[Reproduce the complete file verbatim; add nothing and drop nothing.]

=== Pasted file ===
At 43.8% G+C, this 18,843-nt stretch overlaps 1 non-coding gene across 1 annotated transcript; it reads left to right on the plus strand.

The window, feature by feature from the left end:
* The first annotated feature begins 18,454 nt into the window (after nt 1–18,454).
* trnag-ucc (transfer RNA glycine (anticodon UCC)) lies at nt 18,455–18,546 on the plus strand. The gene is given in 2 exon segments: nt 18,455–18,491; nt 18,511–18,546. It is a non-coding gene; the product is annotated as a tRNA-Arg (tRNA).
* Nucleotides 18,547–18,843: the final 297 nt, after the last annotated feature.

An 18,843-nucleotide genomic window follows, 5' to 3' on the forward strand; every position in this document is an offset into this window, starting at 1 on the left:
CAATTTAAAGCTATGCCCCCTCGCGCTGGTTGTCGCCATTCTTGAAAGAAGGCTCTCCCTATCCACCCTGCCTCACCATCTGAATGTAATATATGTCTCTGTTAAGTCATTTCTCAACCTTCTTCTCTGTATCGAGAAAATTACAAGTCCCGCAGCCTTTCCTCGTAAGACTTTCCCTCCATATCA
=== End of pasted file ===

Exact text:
At 43.8% G+C, this 18,843-nt stretch overlaps 1 non-coding gene across 1 annotated transcript; it reads left to right on the plus strand.

The window, feature by feature from the left end:
* The first annotated feature begins 18,454 nt into the window (after nt 1–18,454).
* trnag-ucc (transfer RNA glycine (anticodon UCC)) lies at nt 18,455–18,546 on the plus strand. The gene is given in 2 exon segments: nt 18,455–18,491; nt 18,511–18,546. It is a non-coding gene; the product is annotated as a tRNA-Arg (tRNA).
* Nucleotides 18,547–18,843: the final 297 nt, after the last annotated feature.

An 18,843-nucleotide genomic window follows, 5' to 3' on the forward strand; every position in this document is an offset into this window, starting at 1 on the left:
CAATTTAAAGCTATGCCCCCTCGCGCTGGTTGTCGCCATTCTTGAAAGAAGGCTCTCCCTATCCACCCTGCCTCACCATCTGAATGTAATATATGTCTCTGTTAAGTCATTTCTCAACCTTCTTCTCTGTATCGAGAAAATTACAAGTCCCGCAGCCTTTCCTCGTAAGACTTTCCCTCCATATCA